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Hackers wreaking havoc in healthcare
SECURITY

Hackers wreaking havoc in healthcare 

Reports declared 2015 as the year of the healthcare security breach. In fact, data from IBM’s 2016 Cyber Threat Intelligence Index report found healthcare with the highest volume of breaches in 2015, surpassing financial services, manufacturing and retail – which dropped out of the top five list. From 2014 to 2015, the reported number of records compromised in healthcare breaches increased by 1166%. 

Why? In many areas healthcare data has a high resale value in the black market, and the consequences are multilayered. Unlike banking accounts and credit cards, data related to healthcare never expires and rarely has the option to be ‘cancelled’. Hackers have the ability to market medical reports, hold your data to ransom using ransomware, and steal a person’s identity for virtually forever. The value of credit cards are measured in days and hours before they are shut down – health data remains valuable – and ransomware turns the data directly into “cash” (bitcoin) which is much more convenient for an attacker.

From a business perspective, cyberattacks in healthcare often come with a very hefty cost. According to the 2015 Ponemon Institute’s Global Cost of Data Breach study, the average cost of a data breach per capita in healthcare reaches as high as $363 – that’s more than double the average total cost of a data breach.

We’ve already witnessed high profile cases of ransomware and cyber threats targeting institutions in Canada, including hospitals. Now is the time to make advanced cybersecurity a business priority.

Consider these six takeaways to keep your organization’s health in check:

  1. Follow the principle of least privilege

While outsiders and unauthorized insiders, such as non-medical staff, increase the level of risk, reports found that privileged users (with granted authorization) that exceed their functional needs are commonly known as the biggest insider threat. Consider an identity and access management approach, backed by behavioral analytics to identify and manage suspicious user activity.  

  1. Organize your network, test the backups

Access to public and private networks have become a tougher challenge to manage, especially with Bring-Your-Own-Device (BYOD) policies on the rise. Good auditing practices can help with that. Due to the sensitivity, volume and velocity of the data in transit traveling through health organizations, how people use the network is crucial to consider the planning stages of IT investments and resources. In addition, newer ransomware can lay low for months quietly encrypting and decrypting files on the fly and allowing compromised files to enter into your backups. When it pulls the plug, even your backups are no-use, so you need a regime of regularly testing your ability to wipe and restore systems successfully.

  1. Monitor non-IT medical devices

Properly managing today’s surge of mixed data is mandatory. IBM research indicates that the average person is likely to generate more than one million gigabytes of health-related data in their lifetime – that’s equivalent to more than 300 million books. So ensure each device is following its mandate, no matter the volume of information. For instance, a record containing identifying information shouldn’t inadvertently be sent to a server that allows access from mobile devices that could potentially leak confidential data.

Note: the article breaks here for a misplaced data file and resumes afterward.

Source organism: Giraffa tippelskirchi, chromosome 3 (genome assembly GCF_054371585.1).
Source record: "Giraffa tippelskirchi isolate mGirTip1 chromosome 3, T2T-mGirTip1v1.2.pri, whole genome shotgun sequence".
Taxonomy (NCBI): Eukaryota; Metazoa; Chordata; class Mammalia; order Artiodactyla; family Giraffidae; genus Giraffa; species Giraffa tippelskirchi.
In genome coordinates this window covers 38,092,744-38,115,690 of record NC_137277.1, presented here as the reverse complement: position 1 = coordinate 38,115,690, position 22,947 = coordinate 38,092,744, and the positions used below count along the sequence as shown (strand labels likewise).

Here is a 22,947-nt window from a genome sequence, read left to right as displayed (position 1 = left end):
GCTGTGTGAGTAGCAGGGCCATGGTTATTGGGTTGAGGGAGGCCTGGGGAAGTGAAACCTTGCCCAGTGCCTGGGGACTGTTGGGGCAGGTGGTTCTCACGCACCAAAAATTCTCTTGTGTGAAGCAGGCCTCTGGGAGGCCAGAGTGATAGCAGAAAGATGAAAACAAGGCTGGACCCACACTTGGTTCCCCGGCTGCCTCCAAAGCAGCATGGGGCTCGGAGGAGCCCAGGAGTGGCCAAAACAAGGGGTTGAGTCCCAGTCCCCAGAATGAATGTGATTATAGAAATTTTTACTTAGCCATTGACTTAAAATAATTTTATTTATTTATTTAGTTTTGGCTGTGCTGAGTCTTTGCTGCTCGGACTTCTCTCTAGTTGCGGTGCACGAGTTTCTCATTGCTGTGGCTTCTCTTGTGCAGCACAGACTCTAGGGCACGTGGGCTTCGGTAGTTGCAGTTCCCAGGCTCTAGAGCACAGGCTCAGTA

1. Train your users, respond to warning signs quickly

Many attacks are highly targeted phishing attacks with hand-crafted, believable messages that will sail through firewalls without triggering anti-malware systems. That’s why users need to be trained on how to recognize and understand ways systems can be compromised. The longer it takes to counter an attack, the more costly and harmful the outcome will be. More time for the attack to progress will allow infiltrators to intensify the issue.

  1. Start looking into SIEM solutions

The amount of security log data your servers, firewalls, anti-malware systems, IDS etc. generate means it is impossible to find the data you care about in the logs. SIEM (security information and event management) technologies bring analytics to bear on the problem. Small to medium healthcare organizations find this an expensive prospect, and daunting in terms of skills, but there are moves to deploying these technologies on a shared service basis or as a cloud service that are making them more accessible.

  1. Think like a hacker

Don’t be afraid to get a little creative – the bad guys certainly aren’t. Conduct regular penetration tests to identify weaknesses within the organization, and learn from the results you get out of it.

Retailers have been making strides in security – and now it’s up to healthcare professionals to do the same. Aside from significant costs to compromised healthcare records, patients of targeted organizations face a plethora of potential hardships and costs. The ability of attackers to cause immediate harm speaks volumes of the need for the industry to address issues quickly and direct IT security and privacy investments wisely.

PaulPaul C. Lewis is the Executive Consultant in IBM’s North American Security Services leadership team. Prior to his current role, he has served as a senior manager at Deloitte, BearingPoint and IBM in the U.K., as well as managing director for Ethtelligent Consulting, and Fujitsu Consulting. Paul is a seasoned expert in Canadian, U.S. and International privacy and security issues, currently focusing on bringing IT security awareness to healthcare sectors across Canada. 

  

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